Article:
"I am 3/4ths Canadian, and one 4th New Englander - I had ancestors on both sides in the Revolutionary war." - Elizabeth Bishop

Saturday, November 3, 2018

Letters to Aunt Grace, Part 85: More updates

The final paragraph of Bishop’s 30 June 1961 letter is a mixed list of updates. She reported first that “Lota is working hard,” assuming that Grace would understand it was because of the new job Bishop had mentioned in her January letter. She observed that “life is very strenuous these days and thank heavens it is cool now.”

Next she noted that she had not seen Elizabeth Naudin “for about 3 weeks.” She reported that the Naudins “have a car now so can come to see me, I think.” But that clearly had not yet happened, so Bishop was going to “call Ray today.”

An interesting but still tentative development was a wire from her “N Y agent … about a job they want me to take on.” This refers to the Time-Life book about Brazil that Bishop worked on in the early 1960s. The letter that had been sent to her about this project “of course, got lost,” and she wasn’t sure she would “feel I can accept … but if I can it will pay pretty well, at least.”*
(The cover of the Time-Life book Bishop did.)
The next item on the list was Grace’s report that she had “layringitis [sic].” Even though Grace was “a long way off, maybe” this problem was “the same kind of flu that’s been going around here.” Lota has succumbed and “lost her voice completely for three days (a terrible problem for a Brazilian!)” and especially so with her new job gearing up.

A “//” signaled a shift in tone to “Our three orange trees are all bearing,” which meant that Bishop was making marmalade, “2 dozen jars.” Both the oranges and the preserve were “delicious.”

She then reported that “Sunday night we had six guests for supper,” and asked her aunt: “guess what” they had: “pancakes and maple syrup.” Bishop was stretching out that 1960 gift as long as she could, writing that she still had “a quart or more left.” This number of people were kept supplied with pancakes because “the cook had taught her husband how to fry them, too,” and “they had two frying pans going.”

A dash signaled the next shift, back to family. Bishop had recently heard from her paternal cousins “Kay & Nancy” with “grim and horrible news about Aunt F.” She avoided particulars. Bishop confessed to feeling “awful about her,” but she didn’t “know what to do.” Just what “awful” means is somewhat ambiguous, but still she felt she was somehow not doing all she could to support these relatives. Bishop confided that she trusted Nancy, “but no one else in that family.”  Bishop wondered if Florence “should be moved to another nursing home …. I just don’t know.” The problem, according to Bishop, was that Florence “behaves so badly that no place wants her.” She concluded that the whole situation was “tragic.” There was no love lost between Bishop and her difficult aunt, but still she kept tethered to that Bishop side, staying in touch. She noted that if she did “make any money” that she would “make a quick trip to NY, and then go to see for myself.”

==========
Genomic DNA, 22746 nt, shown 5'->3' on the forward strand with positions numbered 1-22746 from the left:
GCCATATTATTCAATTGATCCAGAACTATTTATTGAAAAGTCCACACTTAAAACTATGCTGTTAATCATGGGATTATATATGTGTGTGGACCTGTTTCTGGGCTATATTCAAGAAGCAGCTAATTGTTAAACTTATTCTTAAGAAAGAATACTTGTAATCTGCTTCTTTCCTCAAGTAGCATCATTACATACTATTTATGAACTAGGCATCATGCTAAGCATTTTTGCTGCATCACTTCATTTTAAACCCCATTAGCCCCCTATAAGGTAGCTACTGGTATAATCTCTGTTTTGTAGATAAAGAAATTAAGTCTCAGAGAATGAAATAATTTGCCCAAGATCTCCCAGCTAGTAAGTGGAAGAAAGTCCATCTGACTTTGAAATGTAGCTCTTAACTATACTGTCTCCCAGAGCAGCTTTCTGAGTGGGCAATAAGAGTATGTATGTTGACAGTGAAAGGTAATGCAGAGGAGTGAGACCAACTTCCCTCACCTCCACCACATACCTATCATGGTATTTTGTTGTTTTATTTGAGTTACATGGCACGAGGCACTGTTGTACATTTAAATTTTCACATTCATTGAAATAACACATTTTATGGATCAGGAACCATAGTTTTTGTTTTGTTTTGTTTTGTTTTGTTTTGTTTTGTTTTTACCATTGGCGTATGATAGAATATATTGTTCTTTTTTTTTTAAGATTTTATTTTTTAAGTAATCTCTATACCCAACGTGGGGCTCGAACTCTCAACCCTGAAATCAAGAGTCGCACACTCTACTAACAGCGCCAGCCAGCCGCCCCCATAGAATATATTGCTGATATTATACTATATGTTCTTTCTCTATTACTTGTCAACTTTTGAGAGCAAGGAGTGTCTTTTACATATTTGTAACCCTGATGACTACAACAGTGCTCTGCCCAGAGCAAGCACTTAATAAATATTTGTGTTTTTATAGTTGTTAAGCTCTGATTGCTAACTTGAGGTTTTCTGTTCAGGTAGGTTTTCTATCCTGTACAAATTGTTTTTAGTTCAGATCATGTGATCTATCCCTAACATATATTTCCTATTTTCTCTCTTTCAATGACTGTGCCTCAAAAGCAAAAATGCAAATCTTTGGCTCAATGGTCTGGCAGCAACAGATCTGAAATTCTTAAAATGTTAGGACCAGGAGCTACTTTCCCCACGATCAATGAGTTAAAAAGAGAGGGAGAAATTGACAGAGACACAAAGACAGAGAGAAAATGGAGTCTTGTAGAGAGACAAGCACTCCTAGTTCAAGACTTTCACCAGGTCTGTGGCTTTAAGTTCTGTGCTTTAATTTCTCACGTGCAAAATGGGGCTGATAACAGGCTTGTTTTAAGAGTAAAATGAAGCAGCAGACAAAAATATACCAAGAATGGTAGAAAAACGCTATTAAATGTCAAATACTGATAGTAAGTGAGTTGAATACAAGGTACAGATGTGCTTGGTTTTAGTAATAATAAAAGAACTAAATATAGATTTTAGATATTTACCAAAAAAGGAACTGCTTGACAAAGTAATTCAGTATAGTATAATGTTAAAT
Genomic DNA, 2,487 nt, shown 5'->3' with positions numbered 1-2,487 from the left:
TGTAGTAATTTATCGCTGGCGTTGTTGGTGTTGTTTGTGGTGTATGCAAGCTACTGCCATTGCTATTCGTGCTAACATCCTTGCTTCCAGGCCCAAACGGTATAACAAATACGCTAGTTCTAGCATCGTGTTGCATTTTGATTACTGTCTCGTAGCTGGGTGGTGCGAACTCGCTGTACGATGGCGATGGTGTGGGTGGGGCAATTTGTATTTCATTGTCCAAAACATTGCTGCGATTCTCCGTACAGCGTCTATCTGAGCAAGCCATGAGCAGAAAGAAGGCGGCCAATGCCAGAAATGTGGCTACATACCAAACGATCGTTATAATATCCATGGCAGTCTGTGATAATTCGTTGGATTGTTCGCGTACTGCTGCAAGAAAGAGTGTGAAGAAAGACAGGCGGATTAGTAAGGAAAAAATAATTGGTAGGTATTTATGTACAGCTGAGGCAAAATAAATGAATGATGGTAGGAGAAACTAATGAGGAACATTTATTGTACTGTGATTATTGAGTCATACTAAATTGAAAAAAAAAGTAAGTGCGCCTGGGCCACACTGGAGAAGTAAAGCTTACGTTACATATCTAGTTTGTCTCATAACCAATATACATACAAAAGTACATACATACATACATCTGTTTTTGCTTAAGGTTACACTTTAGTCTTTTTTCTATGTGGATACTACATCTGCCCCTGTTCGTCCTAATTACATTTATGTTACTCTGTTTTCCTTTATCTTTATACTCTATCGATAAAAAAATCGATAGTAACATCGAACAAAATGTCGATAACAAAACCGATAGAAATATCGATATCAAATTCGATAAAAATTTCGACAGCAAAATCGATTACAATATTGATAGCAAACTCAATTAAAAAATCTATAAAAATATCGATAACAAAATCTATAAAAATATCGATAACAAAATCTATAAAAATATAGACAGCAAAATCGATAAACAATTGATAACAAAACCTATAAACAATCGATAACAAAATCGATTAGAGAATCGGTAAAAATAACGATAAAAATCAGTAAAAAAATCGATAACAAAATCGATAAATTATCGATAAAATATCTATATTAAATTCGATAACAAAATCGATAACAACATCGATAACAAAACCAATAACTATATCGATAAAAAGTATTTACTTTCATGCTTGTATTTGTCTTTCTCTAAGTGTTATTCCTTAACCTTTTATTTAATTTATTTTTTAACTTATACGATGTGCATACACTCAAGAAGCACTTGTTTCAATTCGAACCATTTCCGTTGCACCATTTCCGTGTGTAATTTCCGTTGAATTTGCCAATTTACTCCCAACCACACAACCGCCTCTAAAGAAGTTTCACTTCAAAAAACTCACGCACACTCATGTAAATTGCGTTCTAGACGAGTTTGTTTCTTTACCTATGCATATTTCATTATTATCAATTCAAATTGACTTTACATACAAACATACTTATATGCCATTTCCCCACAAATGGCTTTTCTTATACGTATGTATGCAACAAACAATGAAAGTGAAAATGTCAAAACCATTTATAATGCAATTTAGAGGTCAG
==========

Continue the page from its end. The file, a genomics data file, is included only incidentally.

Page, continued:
Another “//” signaled the end of this short but packed letter, urging Grace to “take care of yourself” and “write me again soon.” She asked specifically for her aunt to tell her about her health and to “send a snapshot of the baby [Miriam Sutherland].”

Bishop’s next letter to her aunt was written just over a month later, a longer one with more detailed updates of nearly every topic mentioned in this June missive. The next post will introduce 26 July 1961.

*Note: Bishop did accept this commission with Time-Life. The fraught process of editing the book, which has become legendary, took her to New York City. In the end, Bishop was not happy with the result. Some subsequent scholars and commentators also take exception to it, such as Clarice Lispector scholar Benjamin Moser in a 2012 New Yorker essay.

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